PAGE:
'); //--> Back to Boston.com homepage Arts | Entertainment Boston Globe Online Cars.com BostonWorks Real Estate Boston.com Sports digitalMass Travel Click for the Boston Globe Online Click for the Boston.com homepage
Beyond The Big Dig
About this project

What happens to the ribbon of land being created by the depression of the Central Artery may be the most important development decision to face Boston in a generation.

Plans for the land

There are many voices involved in the debate over the use of the land being freed up by the demolition of the Central Artery. As constituencies express their interests in the future of these parcels, their voices see to frame hard choices. Should the new places be neighborhood oriented or welcoming to visitors? Should they be fun attractions or serious civic symbols? Should they be crowded or calm places? Should they be coated with new buildings or left entirely open?

A few things are clear:

  • Streets and sidewalks will be the largest component of the Big Dig cover.
  • Together, the final design parcels comprise about seven acres of land within the 27 acres being restored above the Central Artery, with the balance already dedicated to other purposes.
  • Buildings will cover 10 parcels, restoring blocks and covering highway ramps.
  • The Massachusetts Horticultural Society has been chosen to build a major exhibit and educational center on three parcels at the edge of the Financial District.
  • Environmental and public planning have designated the remaining parcels as open space.

This is where the debate begins.

Massachusetts Turnpile Authority Master Plan

The Turnpike Authority, which is in charge of the Big Dig, has commissioned a detailed study of the property and its potential uses. The resulting "Boston Central Artery Corridor Master Plan" provides a framework for many of the discussions about the future of the land. The report itself is not available on the web, but a key component, the Urban Issues Analysis Report, is available in .pdf form (which requires Adobe Acrobat Reader to view):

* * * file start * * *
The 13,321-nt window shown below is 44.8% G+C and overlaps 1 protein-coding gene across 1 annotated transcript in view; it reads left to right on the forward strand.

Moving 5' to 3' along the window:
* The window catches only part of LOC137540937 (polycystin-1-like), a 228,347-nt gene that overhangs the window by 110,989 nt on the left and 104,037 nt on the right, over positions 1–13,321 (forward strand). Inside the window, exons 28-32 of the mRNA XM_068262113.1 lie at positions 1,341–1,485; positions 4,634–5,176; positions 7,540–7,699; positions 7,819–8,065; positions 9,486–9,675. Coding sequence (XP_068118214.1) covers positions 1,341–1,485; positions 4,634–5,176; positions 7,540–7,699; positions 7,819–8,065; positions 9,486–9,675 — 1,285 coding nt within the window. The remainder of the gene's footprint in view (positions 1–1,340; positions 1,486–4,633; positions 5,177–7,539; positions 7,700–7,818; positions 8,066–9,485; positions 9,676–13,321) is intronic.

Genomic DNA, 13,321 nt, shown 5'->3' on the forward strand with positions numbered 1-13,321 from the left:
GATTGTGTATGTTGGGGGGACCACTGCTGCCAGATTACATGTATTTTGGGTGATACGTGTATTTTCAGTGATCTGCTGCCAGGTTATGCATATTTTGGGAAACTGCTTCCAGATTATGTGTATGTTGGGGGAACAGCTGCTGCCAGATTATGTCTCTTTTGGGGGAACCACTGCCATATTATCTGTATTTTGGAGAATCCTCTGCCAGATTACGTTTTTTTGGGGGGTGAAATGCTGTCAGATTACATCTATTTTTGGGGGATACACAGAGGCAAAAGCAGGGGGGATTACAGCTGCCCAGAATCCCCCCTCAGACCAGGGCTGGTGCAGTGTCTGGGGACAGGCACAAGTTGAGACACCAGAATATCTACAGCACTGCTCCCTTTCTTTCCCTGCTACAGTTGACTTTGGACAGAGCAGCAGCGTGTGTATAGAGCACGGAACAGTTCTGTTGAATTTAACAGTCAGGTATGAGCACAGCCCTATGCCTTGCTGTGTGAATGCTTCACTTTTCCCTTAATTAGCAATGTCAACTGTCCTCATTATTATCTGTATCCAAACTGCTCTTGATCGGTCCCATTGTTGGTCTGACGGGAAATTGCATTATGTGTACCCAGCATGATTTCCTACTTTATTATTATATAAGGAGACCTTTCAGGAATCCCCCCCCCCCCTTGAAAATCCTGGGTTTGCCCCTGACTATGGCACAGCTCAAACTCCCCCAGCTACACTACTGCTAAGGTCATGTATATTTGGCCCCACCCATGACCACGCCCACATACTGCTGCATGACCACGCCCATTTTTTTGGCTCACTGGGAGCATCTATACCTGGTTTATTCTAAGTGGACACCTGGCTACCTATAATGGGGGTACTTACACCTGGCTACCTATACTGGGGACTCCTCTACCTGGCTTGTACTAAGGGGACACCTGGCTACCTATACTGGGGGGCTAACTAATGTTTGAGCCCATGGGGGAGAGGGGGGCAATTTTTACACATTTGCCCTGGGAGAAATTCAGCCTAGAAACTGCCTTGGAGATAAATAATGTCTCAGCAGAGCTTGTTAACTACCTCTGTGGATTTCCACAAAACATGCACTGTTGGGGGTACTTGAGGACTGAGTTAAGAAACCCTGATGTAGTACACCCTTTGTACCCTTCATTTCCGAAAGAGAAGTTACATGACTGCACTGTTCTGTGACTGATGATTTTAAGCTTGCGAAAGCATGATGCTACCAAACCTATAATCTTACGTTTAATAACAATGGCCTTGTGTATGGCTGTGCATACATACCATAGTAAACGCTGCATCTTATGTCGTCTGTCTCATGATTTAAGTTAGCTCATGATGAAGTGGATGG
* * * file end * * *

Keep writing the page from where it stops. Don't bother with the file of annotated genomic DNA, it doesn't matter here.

* Introduction
* Chapter 1: History
* Chapter 2: Districts
* Chapter 3: Transportation
* Chapter 4: People
* Chapter 5: Open Space
* Chapter 6: Building Context
* Chapter 7: Visual Analysis
* Chapter 8: Urban Forces
* Chapter 9: Summary and Appendix

Visit the Turnpike Authority's Big Dig web site, bigdig.com, for more information on the master plan.

Artery Business Committee

Several private organizations have commissioned separate planning studies of sections of the Greenway. The Artery Business Committee, formed in 1988 to represent business interests in Big Dig planning and construction, has produced a comprehensive alternate development plan for the central portion of the Greenway, known as the Wharf District. Architect and planner Hubert Murray, principal author of the study, which is called "Harbor Gardens: A Concept for Boston's Wharf District," has provided Boston.com a condensed version.

* Read the Artery Business Committee plan

North End Central Artery Advisory Committee

The North End Central Artery Advisory Committee, a neighborhood group, engaged Sutphin Associates and Weinmayr Associates, both of Cambridge, to review options for a key North End ramp parcel. Their joint presentation is on the web, courtesy of northendboston.com.

* Read the Sutphin and Weinmayr report

Copyright 2002 The New York Times Company
Advertise | Contact us | Privacy policy